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Article

The Evolution of Knowledge
By Kino MacGregor

It is said that the Buddha's definition of truth is "what works." His pithy statement points toward one of the essential teachings about truth also contained within the path of yoga: impermanence. Knowledge and information come into our consciousness at an appropriate time, enhance our being, and when we have integrated the lesson, it passes. The intelligence to accept the impermanence of all experience is the seat of true knowingness.

Great joy can arise when we experience new layers of truth. It can be so enticing that there is the temptation to hold onto it in attachment and perhaps proselytize to others. We often identify with what we know. Every time you say, "This is the way things should be done," you close yourself down to the possibility of a new, perhaps more evolved, efficient or friendly way of being. You also distance yourself from those who do not know, increasing division along lines of right and wrong. Even in the world of yoga, we sometimes find ourselves debating about the "right" method.

If we look again at the Buddha's definition of truth as "what works," we see that what works constantly changes. Hence, we already have the basis for a relaxed, open understanding of reality. What works one day will not necessarily work for every day that follows. Even what seems perfect will one day pass away, and what's absolutely suited to you in a particular moment changes—try to hold onto it and a small part of you dies inside and remains caught in the past!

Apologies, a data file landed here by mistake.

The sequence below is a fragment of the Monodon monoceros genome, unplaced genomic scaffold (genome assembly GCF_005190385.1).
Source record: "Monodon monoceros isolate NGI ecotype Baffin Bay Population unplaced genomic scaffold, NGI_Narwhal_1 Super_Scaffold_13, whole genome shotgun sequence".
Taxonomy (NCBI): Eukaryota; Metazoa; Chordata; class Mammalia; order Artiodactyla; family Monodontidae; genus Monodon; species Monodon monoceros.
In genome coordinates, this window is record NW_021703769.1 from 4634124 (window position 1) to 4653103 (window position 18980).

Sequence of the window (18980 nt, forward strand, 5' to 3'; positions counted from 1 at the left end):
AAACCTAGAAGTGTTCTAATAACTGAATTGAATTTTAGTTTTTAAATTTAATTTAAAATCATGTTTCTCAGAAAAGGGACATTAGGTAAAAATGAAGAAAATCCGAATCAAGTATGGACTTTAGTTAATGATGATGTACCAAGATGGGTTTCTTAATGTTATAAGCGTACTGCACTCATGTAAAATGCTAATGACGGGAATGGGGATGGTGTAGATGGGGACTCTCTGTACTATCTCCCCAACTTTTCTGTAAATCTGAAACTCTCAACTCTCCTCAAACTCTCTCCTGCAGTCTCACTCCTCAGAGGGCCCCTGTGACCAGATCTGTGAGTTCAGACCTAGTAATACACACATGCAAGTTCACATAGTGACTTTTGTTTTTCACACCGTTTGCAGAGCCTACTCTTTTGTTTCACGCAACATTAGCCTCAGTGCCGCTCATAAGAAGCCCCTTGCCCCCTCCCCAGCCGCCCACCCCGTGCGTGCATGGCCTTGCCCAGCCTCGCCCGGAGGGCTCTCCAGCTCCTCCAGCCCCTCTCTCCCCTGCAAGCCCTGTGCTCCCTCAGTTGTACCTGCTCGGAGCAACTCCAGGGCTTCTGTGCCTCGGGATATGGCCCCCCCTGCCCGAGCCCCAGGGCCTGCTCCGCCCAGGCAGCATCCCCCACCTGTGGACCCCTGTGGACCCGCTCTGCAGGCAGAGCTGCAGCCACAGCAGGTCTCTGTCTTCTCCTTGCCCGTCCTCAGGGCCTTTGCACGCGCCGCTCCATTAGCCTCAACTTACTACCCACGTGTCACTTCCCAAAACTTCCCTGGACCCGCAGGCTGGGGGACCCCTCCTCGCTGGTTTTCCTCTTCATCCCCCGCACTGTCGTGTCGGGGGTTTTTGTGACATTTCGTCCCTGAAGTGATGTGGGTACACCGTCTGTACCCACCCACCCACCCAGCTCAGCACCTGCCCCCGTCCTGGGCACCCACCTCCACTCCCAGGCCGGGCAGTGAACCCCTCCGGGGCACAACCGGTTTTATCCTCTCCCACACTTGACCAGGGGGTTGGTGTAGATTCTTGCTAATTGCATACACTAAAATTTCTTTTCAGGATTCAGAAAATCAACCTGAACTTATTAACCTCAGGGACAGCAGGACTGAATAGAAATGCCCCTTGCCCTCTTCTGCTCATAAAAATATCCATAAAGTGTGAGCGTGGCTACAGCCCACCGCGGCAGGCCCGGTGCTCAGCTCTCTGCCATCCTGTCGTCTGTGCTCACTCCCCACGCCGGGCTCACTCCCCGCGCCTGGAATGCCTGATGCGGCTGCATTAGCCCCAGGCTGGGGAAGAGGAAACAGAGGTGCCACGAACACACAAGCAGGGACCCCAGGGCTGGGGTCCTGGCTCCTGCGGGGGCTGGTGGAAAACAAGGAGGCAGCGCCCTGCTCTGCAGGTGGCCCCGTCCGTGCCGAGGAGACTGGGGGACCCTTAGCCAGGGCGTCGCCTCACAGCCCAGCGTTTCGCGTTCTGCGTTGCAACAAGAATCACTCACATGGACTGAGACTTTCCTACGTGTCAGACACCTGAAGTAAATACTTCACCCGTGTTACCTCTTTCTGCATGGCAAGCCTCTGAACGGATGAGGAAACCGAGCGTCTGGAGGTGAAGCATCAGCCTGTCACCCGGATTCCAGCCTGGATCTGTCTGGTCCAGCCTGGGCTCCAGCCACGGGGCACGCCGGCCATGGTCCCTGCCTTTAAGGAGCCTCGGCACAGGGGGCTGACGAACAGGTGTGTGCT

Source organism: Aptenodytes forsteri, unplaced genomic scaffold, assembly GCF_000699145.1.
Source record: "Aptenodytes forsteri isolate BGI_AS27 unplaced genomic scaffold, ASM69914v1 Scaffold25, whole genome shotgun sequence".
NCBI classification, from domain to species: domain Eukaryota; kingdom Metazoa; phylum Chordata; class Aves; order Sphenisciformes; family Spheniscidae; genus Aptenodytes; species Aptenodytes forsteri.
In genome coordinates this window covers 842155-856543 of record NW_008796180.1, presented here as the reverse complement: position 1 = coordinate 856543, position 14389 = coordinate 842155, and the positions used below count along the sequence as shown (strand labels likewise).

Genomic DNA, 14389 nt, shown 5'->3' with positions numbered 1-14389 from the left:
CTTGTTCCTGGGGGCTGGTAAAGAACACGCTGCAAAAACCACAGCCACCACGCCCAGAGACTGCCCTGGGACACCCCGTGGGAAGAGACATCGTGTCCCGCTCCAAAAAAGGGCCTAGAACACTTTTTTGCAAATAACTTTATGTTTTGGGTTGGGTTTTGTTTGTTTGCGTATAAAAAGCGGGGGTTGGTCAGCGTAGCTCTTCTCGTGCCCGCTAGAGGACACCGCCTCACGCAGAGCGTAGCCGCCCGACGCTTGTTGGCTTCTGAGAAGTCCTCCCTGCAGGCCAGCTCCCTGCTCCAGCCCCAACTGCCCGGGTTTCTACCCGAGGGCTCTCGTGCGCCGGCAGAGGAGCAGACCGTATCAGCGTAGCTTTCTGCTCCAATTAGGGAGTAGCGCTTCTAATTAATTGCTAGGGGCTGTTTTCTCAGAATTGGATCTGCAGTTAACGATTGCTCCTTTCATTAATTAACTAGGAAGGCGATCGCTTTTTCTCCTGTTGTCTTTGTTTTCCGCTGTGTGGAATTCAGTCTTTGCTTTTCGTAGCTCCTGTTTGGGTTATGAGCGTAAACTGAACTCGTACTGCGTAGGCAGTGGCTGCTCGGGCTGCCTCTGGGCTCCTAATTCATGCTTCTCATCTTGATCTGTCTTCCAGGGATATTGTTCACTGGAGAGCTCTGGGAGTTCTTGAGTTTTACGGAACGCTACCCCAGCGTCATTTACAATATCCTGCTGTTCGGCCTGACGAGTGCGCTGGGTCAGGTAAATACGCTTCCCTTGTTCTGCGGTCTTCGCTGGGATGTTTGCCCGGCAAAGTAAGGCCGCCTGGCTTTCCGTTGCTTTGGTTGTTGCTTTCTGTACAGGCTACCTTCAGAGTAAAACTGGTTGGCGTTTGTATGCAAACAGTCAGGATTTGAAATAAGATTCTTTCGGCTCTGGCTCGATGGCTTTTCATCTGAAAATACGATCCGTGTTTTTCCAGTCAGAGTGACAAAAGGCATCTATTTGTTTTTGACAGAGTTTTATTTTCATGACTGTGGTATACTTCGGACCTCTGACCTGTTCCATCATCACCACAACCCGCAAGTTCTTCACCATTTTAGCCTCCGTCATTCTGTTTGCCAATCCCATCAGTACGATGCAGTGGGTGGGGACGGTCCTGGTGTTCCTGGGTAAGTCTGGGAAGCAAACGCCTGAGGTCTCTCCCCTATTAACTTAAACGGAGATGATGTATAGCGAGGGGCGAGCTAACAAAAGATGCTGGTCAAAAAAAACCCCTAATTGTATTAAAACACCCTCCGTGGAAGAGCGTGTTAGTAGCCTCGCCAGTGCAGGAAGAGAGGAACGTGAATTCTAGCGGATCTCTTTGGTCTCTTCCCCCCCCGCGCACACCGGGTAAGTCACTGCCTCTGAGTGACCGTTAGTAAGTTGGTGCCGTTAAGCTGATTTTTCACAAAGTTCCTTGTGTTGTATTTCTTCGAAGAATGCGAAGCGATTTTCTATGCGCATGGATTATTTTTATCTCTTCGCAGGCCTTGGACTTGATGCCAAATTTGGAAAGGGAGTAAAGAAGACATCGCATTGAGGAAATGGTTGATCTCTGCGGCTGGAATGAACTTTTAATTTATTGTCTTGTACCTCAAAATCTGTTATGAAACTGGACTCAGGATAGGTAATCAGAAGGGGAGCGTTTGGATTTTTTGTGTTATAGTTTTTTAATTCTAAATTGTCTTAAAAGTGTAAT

Throughout our journey in yoga, we have met many inspirational teachers. One of the most evolved states of yoga involves being both open to new information and ready to simultaneously let it go when the cycle is finished—that is, non-attachment even to the very knowledge which enlightens our lives. Even the great truths of Western science are merely hypotheses that are meant to be true for a given period of time, until refuted. Zen teacher Suzuki Roshi gives us the phrase "Zen Mind, Beginner's Mind" (the title of his influential book) to explain that in the expert's point of view, there are no new possibilities for learning, while the beginner's experience holds all things possible.

In terms of your practice, if you "know" that your shoulder is weak, how will you approach certain postures? If you "know" that a particular teacher is good (or bad) how will you feel in the class? What would happen if you walked into every situation with a beginner's mind?

Knowledge in its highest sense satisfies our hunger for the spiritual, elevating us beyond our daily identification with our small self. Knowledge belongs to no one, but can be felt, experienced and uncovered by all. Be open to it.

© 2006 Kino MacGregor

 

 
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